Public broadcasting deserves life
I believe in public broadcasting. Recently, I held my breath as, once again, the Corporation for Public Broadcasting struggled to survive while Congress debated its value. Triumphantly, last week, Congress voted to cancel a proposed $100 million budget cut from CPB’s $400 million total of federal funds.
As a journalist with four years of experience in public and community radio, I know from an insider’s vantage how public broadcasting works. And I know we must fight for the survival of American public broadcasting.
Public radio is vital. It brings us balanced and comprehensive news. Let me give you an example from my experience. Earlier this year, when I was offered an amazing career opportunity to host a local, weekly radio program aired by my favorite political party, a National Public Radio editor warned me that I would no longer be able to file any public-radio stories—even such seemingly apolitical stories as on-the-spot fire reports. To illustrate NPR’s strict journalistic ethics, the editor told me about a reporter freelancing for NPR from Jerusalem who married a PLO official. He said the network dropped her reports because she and her husband used the same car and her husband had a PLO parking sticker in the window. (I chose to continue as a public radio journalist and turned down the political talk show.)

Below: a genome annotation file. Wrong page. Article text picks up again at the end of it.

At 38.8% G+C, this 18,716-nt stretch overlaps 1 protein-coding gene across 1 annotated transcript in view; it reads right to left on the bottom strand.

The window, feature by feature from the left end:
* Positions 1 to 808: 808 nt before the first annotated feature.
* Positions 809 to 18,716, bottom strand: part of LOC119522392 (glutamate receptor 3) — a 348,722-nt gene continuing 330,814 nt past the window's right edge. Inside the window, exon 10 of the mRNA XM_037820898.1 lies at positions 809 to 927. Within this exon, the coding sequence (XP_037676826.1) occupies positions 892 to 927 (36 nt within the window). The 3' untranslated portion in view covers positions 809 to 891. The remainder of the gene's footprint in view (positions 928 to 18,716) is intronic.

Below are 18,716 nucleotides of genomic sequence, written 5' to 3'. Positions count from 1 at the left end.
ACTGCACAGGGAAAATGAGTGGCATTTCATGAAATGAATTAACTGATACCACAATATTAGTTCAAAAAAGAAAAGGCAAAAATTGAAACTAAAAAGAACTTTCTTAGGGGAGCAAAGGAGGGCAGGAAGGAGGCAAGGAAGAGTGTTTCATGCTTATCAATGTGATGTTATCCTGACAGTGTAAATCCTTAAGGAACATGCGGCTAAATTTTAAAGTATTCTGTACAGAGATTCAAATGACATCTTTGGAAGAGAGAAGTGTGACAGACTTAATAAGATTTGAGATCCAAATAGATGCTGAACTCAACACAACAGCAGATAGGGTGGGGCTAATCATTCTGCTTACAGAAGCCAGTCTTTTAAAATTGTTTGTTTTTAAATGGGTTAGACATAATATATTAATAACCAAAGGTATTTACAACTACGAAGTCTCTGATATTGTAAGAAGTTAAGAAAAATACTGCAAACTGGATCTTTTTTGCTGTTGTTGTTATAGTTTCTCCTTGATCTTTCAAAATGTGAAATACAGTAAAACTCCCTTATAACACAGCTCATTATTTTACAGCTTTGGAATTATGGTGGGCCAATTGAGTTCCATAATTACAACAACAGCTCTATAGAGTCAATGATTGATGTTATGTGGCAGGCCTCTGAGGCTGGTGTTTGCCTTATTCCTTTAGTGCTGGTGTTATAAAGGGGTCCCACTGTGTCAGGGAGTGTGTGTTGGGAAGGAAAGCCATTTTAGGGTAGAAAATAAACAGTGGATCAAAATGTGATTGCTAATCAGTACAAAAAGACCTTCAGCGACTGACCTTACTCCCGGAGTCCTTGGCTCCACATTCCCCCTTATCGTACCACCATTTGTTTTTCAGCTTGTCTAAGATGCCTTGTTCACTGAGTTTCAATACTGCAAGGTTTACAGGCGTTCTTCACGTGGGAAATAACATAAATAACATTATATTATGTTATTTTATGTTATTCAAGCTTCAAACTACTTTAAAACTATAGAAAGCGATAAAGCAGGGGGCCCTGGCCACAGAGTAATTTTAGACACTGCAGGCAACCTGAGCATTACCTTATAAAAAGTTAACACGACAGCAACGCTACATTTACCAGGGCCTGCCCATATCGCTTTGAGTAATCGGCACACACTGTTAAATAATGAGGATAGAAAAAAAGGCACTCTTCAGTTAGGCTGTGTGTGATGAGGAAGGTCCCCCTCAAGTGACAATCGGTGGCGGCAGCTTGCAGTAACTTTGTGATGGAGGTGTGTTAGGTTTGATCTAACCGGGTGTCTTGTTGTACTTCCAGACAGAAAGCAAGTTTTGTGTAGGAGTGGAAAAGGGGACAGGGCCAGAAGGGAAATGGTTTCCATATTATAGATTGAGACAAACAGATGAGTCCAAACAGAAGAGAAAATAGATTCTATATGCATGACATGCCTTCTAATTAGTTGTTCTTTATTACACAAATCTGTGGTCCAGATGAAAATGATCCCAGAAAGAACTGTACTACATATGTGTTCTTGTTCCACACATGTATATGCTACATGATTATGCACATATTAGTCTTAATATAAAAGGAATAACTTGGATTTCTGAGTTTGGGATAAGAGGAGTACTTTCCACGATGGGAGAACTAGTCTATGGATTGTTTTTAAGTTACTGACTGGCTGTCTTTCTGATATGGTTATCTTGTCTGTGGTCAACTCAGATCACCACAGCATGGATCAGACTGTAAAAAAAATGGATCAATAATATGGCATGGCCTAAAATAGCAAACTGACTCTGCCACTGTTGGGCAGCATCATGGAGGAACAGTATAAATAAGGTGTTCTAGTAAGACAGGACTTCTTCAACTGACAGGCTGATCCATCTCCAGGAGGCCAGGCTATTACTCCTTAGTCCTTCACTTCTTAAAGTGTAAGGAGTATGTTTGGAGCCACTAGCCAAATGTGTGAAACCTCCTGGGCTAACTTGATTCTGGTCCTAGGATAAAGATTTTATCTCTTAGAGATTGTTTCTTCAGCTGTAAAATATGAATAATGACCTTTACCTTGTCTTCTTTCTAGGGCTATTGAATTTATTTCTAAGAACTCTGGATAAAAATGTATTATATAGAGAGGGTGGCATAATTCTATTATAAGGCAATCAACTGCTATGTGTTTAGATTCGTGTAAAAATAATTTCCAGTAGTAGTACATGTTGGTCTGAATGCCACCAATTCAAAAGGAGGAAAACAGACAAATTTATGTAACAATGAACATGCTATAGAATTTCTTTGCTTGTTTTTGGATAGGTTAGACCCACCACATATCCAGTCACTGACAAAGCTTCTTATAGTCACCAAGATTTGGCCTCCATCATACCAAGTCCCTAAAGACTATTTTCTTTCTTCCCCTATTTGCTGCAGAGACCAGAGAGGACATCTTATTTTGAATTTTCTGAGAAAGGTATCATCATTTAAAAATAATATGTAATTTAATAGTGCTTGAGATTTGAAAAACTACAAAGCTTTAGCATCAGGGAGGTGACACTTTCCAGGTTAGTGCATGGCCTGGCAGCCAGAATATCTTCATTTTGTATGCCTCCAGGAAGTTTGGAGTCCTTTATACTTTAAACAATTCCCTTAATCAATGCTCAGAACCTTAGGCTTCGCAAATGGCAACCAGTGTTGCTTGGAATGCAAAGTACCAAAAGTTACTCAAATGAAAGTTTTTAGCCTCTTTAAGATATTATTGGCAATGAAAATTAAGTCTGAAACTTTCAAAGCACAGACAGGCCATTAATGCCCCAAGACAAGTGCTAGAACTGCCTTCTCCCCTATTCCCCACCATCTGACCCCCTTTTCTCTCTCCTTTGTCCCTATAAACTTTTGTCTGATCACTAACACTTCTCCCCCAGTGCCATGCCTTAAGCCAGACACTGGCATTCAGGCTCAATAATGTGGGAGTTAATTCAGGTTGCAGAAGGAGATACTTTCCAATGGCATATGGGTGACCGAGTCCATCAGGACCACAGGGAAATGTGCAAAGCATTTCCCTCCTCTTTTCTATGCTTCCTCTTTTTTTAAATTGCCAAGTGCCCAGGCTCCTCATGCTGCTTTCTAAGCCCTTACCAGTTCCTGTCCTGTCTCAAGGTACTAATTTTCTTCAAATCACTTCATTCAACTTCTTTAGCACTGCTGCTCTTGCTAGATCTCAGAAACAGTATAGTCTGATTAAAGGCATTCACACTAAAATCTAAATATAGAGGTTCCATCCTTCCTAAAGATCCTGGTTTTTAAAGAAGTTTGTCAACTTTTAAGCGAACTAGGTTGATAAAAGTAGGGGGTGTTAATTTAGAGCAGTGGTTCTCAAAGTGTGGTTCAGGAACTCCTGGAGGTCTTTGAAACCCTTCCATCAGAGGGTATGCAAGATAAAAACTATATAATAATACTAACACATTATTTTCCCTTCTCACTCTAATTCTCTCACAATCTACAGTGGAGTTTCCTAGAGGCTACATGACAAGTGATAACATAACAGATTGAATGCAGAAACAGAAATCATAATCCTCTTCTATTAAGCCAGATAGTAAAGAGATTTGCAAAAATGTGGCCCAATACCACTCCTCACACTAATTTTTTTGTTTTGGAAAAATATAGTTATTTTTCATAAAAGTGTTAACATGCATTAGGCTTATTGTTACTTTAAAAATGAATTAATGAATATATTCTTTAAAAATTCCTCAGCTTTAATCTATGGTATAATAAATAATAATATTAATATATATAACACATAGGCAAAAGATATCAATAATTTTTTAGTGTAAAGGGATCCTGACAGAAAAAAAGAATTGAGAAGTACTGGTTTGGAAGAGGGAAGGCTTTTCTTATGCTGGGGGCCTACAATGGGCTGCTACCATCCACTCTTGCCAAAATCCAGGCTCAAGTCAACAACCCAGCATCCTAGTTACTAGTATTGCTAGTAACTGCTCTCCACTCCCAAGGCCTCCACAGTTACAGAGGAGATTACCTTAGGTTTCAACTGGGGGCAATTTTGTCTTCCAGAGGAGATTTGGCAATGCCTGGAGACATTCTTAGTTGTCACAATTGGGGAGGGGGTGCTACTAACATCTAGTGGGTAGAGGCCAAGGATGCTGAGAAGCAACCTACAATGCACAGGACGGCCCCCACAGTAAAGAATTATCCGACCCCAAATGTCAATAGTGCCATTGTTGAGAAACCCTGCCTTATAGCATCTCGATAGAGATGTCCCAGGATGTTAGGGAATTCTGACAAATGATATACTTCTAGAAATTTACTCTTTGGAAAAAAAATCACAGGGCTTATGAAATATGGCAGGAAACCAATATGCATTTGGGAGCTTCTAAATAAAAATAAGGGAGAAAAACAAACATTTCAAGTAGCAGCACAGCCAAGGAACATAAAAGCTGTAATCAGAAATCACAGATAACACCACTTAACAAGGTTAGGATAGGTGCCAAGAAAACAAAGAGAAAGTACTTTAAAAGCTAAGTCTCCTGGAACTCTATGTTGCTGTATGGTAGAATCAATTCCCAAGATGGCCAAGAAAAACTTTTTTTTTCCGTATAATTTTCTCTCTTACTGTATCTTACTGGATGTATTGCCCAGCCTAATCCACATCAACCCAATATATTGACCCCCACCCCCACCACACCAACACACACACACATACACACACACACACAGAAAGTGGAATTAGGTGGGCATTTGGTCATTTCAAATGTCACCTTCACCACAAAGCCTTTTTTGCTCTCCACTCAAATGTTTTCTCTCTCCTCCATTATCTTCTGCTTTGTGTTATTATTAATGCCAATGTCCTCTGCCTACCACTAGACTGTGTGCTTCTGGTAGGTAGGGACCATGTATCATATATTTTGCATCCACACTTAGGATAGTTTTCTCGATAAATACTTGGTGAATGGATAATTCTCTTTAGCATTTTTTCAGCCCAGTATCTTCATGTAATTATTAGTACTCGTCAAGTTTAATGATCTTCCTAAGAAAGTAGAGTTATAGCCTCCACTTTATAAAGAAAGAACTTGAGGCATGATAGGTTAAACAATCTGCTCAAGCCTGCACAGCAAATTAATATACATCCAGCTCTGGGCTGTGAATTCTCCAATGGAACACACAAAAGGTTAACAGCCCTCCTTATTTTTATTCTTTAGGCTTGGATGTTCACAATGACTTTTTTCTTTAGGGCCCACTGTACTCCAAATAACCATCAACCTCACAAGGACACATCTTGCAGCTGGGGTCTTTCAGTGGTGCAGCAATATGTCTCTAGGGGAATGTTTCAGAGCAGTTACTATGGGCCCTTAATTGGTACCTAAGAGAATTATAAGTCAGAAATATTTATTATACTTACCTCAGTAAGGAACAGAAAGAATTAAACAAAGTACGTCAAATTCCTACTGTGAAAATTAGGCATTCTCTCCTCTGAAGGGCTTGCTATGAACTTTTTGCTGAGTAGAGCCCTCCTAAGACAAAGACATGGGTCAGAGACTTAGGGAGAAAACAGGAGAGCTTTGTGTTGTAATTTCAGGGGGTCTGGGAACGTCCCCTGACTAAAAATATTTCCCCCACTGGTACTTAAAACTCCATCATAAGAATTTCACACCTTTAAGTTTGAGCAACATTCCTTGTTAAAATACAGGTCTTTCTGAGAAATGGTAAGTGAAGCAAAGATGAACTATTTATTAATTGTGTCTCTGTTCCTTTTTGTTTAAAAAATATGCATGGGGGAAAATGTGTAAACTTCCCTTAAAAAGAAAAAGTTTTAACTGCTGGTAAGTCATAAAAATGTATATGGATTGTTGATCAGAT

Conservatives often argue that public broadcasting skews left, yet studies show the opposite. If anything, NPR leans more than halfway to the right in the numbers of conservative experts it interviews, think tanks it contacts, and politicians it covers. And if public radio were, indeed, liberal, why would a politically conservative area like Salt Lake City actively support six public radio stations? To me, this shows how even conservatives love “liberal” public broadcasting.
Maybe the most important argument for fighting for the survival of public-radio news lies in the nature of Corporation for Public Broadcast funds. Many Americans live in small towns and sparsely populated states. Often, public stations are the only radio sources of local and national news for locales with relatively little money. Pledge drives alone would provide insufficient funding for these small stations that serve broad audiences. It’s a safe bet that without CPB funding, these stations would go dead and many Americans would lose their opportunity for clear, balanced and informative broadcast news. I would say they would lose their voice.
Greatness, I think, builds from fighting for existence. I don’t see it as a bad thing that periodically we must fight to keep public broadcasting alive. It means it is important, one of those elements that spurs our lives to a higher, more humane level. Last week’s fight is not the first time public broadcasting has been endangered, and I’m sure there are years of battles ahead. I hope there are centuries of battles ahead.